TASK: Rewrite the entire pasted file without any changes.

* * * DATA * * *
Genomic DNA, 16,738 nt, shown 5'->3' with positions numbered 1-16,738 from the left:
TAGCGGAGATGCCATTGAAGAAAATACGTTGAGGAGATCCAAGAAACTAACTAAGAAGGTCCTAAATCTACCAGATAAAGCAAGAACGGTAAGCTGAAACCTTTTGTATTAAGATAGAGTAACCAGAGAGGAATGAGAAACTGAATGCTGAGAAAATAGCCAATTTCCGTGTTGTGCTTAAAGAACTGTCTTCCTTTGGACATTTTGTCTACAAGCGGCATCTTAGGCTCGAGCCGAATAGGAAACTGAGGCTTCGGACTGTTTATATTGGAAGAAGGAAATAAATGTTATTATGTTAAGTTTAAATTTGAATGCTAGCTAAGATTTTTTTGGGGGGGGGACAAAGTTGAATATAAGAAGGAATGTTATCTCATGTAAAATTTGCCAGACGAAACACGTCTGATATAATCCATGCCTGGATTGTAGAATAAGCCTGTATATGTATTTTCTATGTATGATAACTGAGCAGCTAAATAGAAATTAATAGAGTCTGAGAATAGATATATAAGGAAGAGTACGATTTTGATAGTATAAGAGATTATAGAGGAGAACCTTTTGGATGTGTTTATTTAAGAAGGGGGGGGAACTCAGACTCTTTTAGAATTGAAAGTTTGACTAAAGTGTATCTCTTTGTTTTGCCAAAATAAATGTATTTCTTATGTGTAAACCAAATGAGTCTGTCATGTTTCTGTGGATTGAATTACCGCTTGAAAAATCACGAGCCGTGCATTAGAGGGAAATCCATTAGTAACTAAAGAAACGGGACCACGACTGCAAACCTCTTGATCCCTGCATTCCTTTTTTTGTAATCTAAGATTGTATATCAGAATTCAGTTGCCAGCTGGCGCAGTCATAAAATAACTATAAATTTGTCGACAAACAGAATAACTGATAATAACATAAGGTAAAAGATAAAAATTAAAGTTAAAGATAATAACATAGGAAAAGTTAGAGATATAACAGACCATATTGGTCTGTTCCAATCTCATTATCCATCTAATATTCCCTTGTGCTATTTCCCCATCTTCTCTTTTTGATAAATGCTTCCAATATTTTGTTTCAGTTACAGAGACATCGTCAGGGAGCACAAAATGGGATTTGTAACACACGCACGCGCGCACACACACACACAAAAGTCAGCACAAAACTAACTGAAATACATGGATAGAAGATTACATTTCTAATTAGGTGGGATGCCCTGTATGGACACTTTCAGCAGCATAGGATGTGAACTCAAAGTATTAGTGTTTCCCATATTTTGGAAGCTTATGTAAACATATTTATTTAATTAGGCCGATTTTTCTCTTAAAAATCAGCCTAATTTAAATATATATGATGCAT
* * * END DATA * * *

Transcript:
Genomic DNA, 16,738 nt, shown 5'->3' with positions numbered 1-16,738 from the left:
TAGCGGAGATGCCATTGAAGAAAATACGTTGAGGAGATCCAAGAAACTAACTAAGAAGGTCCTAAATCTACCAGATAAAGCAAGAACGGTAAGCTGAAACCTTTTGTATTAAGATAGAGTAACCAGAGAGGAATGAGAAACTGAATGCTGAGAAAATAGCCAATTTCCGTGTTGTGCTTAAAGAACTGTCTTCCTTTGGACATTTTGTCTACAAGCGGCATCTTAGGCTCGAGCCGAATAGGAAACTGAGGCTTCGGACTGTTTATATTGGAAGAAGGAAATAAATGTTATTATGTTAAGTTTAAATTTGAATGCTAGCTAAGATTTTTTTGGGGGGGGGACAAAGTTGAATATAAGAAGGAATGTTATCTCATGTAAAATTTGCCAGACGAAACACGTCTGATATAATCCATGCCTGGATTGTAGAATAAGCCTGTATATGTATTTTCTATGTATGATAACTGAGCAGCTAAATAGAAATTAATAGAGTCTGAGAATAGATATATAAGGAAGAGTACGATTTTGATAGTATAAGAGATTATAGAGGAGAACCTTTTGGATGTGTTTATTTAAGAAGGGGGGGGAACTCAGACTCTTTTAGAATTGAAAGTTTGACTAAAGTGTATCTCTTTGTTTTGCCAAAATAAATGTATTTCTTATGTGTAAACCAAATGAGTCTGTCATGTTTCTGTGGATTGAATTACCGCTTGAAAAATCACGAGCCGTGCATTAGAGGGAAATCCATTAGTAACTAAAGAAACGGGACCACGACTGCAAACCTCTTGATCCCTGCATTCCTTTTTTTGTAATCTAAGATTGTATATCAGAATTCAGTTGCCAGCTGGCGCAGTCATAAAATAACTATAAATTTGTCGACAAACAGAATAACTGATAATAACATAAGGTAAAAGATAAAAATTAAAGTTAAAGATAATAACATAGGAAAAGTTAGAGATATAACAGACCATATTGGTCTGTTCCAATCTCATTATCCATCTAATATTCCCTTGTGCTATTTCCCCATCTTCTCTTTTTGATAAATGCTTCCAATATTTTGTTTCAGTTACAGAGACATCGTCAGGGAGCACAAAATGGGATTTGTAACACACGCACGCGCGCACACACACACACAAAAGTCAGCACAAAACTAACTGAAATACATGGATAGAAGATTACATTTCTAATTAGGTGGGATGCCCTGTATGGACACTTTCAGCAGCATAGGATGTGAACTCAAAGTATTAGTGTTTCCCATATTTTGGAAGCTTATGTAAACATATTTATTTAATTAGGCCGATTTTTCTCTTAAAAATCAGCCTAATTTAAATATATATGATGCAT